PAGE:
When George Wallace ran for the Democratic presidential nomination in 1972, his slogan was “Send Them a Message!” Last night’s winners might as well have used the same catchphrase. The New Hampshire primary was a political Festivus, in which Donald Trump and Bernie Sanders performed feats of strength while the electorate undertook the airing of grievances. Voters wanted to show that they were fed up with the political and economic establishments, and the double-digit margins got the message across quite vividly.
Trump and Sanders have become the voices of discontent by positioning themselves as “outsiders.” In neither case is the mantle a perfect fit. Sanders has held office for 33 of the past 35 years, and has always caucused with congressional Democrats. His avowed socialism scarcely sets him apart in a party that has galloped leftward ever since Bill Clinton let go of the reins in 2001. Trump has direct experience in government. Rather, he bought his seat at the table of power by spreading money liberally among New York politicians. If Trump supporters are right that most political insiders are prostitutes, then Trump has distinguished himself by being a john.
In the weeks ahead, as the delegate totals increase and the general election draws nearer, voters might start to realize that they are not just sending messages but picking people who could actually become president of the United States. Will this realization change the way that they think about their choices? If it does, then Sanders and Trump will have some problems. It’s not just that either would be the oldest man ever to enter the White House. What’s more important, both would also face questions about their qualifications.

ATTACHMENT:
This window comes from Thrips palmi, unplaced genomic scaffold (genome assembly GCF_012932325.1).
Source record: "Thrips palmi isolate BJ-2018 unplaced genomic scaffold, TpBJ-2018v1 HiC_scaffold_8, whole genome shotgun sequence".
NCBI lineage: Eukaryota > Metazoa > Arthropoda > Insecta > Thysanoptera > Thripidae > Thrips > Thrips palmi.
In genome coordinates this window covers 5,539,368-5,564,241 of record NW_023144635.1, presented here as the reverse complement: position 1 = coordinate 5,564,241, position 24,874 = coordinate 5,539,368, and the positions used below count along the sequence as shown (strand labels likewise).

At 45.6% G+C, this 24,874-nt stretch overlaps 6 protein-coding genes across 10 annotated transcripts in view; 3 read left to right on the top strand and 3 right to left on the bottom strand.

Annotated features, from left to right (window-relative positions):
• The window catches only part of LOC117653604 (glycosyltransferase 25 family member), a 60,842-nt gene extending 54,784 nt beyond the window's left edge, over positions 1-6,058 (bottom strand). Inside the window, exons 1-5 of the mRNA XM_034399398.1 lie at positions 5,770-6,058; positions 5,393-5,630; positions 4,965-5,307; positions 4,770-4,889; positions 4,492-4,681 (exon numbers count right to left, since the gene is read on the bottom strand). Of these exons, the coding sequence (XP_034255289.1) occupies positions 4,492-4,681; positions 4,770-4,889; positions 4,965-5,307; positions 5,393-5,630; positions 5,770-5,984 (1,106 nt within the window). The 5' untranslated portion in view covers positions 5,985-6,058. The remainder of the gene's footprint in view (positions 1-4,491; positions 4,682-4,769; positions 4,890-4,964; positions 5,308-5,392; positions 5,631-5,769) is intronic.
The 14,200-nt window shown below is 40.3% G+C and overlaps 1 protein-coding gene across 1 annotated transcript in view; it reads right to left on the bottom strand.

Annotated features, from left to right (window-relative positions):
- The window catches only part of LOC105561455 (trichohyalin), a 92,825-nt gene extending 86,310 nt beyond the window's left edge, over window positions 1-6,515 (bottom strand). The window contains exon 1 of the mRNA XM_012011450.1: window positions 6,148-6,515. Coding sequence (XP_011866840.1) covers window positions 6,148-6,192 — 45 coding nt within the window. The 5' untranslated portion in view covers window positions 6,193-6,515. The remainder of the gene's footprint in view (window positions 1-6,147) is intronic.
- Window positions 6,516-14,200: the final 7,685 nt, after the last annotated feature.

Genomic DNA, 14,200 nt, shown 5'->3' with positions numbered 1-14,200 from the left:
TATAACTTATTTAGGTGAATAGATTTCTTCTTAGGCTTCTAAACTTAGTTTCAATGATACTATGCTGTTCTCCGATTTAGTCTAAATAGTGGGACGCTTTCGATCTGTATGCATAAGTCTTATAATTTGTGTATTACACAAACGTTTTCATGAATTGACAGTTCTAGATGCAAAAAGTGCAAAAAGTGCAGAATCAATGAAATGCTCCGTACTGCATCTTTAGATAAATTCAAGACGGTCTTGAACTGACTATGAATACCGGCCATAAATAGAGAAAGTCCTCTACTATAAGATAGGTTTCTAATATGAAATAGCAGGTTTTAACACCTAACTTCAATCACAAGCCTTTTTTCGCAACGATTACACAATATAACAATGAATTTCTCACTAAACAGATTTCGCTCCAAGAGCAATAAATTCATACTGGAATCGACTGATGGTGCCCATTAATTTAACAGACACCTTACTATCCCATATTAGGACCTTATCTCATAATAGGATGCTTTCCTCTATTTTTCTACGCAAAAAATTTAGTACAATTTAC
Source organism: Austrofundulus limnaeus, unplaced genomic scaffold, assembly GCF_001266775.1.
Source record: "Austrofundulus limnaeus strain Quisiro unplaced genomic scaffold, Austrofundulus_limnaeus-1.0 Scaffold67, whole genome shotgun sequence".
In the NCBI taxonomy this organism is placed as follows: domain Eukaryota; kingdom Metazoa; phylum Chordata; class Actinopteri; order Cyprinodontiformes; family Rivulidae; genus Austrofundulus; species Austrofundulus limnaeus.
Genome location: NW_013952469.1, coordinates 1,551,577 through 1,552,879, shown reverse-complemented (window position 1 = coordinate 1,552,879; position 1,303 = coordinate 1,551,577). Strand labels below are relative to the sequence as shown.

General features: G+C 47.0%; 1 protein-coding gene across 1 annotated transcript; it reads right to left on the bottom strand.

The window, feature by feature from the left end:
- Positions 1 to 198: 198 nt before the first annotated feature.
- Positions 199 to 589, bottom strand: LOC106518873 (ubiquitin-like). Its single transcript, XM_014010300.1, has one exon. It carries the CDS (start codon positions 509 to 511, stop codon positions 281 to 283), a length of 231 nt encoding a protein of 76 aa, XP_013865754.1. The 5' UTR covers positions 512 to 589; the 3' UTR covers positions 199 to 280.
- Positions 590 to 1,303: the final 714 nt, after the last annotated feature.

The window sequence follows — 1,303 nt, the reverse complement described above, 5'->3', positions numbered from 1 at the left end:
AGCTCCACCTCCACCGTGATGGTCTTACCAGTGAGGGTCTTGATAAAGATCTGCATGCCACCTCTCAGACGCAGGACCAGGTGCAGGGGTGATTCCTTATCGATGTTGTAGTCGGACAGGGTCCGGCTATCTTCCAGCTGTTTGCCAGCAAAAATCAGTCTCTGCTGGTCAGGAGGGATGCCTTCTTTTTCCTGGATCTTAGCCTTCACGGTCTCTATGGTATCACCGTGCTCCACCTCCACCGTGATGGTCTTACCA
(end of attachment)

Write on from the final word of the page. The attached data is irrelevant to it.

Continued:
For all his years in office, Sanders seems to have some gaps in his knowledge. James Hohmann of The Washington Post reported on last week’s debate: “The Vermont senator, leading in polls ahead of Tuesday’s primary, conceded that the former secretary of state has more experience on international issues, but he argued that he has superior judgment. When pressed for specifics, though, Sanders offered simplistic answers that were anything but reassuring to experts and elites.” Sanders is scarcely more reassuring on domestic policy. He recently wrote: “Any Supreme Court nominee of mine will make overturning Citizens United one of their first decisions.” Apparently he did not realize that the court cannot change precedents at will: it has to wait for actual cases to come before it. And in any case, no president can bind justices to vote a certain way.
Trump’s qualification problems are even worse. His misstatements of fact are so numerous that fact-checkers have practically given up counting them. When someone does catch him in a whopper – such as his preposterous claim that he saw thousands of American Muslims cheer the attack on the World Trade Center – he just sticks to his false story. Given that a president has to make life-or-death decisions based on judgments about foreign intelligence, it would be disturbing to have a president who thinks, “If I believe it, then it’s so.”
George Washington could not tell a lie. Joe Isuzu could not tell the truth. Donald Trump cannot tell the difference.